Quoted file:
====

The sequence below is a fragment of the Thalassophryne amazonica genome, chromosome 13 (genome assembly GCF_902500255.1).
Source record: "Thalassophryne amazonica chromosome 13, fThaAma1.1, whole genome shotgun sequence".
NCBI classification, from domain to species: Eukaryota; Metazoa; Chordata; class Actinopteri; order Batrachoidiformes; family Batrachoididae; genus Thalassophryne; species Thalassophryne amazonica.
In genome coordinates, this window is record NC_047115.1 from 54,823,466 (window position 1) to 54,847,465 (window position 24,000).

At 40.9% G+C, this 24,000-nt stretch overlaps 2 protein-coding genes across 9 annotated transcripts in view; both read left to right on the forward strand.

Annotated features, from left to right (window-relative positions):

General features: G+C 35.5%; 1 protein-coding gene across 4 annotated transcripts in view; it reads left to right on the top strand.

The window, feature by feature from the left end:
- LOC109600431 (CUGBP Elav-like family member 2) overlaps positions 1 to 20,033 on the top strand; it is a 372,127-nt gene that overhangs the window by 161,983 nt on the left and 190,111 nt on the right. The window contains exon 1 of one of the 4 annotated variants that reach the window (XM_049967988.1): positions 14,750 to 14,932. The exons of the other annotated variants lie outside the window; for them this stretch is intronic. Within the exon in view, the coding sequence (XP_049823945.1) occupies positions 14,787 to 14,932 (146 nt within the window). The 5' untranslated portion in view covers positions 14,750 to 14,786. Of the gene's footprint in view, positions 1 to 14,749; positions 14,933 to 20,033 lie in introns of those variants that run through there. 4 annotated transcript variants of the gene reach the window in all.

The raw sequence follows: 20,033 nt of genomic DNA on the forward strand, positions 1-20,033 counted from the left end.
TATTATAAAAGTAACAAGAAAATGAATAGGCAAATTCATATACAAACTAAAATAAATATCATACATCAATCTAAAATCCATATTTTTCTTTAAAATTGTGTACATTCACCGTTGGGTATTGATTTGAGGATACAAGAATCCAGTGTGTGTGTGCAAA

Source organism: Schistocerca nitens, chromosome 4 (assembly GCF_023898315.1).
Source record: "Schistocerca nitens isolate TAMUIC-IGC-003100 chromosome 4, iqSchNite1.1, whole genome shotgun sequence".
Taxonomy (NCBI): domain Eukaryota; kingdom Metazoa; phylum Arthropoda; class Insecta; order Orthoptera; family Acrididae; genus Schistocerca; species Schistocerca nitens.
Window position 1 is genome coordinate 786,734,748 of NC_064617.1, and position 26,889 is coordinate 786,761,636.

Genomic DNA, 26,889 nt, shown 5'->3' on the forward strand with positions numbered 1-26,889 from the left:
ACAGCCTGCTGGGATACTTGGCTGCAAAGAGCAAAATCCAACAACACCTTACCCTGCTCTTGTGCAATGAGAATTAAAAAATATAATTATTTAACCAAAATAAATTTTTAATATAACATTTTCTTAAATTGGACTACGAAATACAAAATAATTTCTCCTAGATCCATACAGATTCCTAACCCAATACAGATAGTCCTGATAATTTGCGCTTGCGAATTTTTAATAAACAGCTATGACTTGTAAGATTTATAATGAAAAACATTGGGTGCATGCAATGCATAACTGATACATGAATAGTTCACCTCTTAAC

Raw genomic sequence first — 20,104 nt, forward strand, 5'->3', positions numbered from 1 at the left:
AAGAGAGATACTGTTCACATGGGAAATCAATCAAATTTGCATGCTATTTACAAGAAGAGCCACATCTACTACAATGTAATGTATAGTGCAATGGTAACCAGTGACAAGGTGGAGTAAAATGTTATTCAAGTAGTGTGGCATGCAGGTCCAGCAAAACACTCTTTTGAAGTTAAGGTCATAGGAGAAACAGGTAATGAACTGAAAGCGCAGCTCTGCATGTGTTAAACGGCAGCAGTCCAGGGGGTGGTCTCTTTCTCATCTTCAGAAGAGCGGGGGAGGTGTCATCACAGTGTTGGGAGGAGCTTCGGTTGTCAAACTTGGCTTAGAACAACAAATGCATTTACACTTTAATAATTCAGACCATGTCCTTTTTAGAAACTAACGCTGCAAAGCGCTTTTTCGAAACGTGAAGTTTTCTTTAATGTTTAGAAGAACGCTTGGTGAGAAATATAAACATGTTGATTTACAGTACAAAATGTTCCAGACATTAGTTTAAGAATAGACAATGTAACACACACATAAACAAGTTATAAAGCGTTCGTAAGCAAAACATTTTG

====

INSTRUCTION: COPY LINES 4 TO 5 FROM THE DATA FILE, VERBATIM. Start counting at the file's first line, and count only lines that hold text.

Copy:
In genome coordinates, this window is record NC_047115.1 from 54,823,466 (window position 1) to 54,847,465 (window position 24,000).

At 40.9% G+C, this 24,000-nt stretch overlaps 2 protein-coding genes across 9 annotated transcripts in view; both read left to right on the forward strand.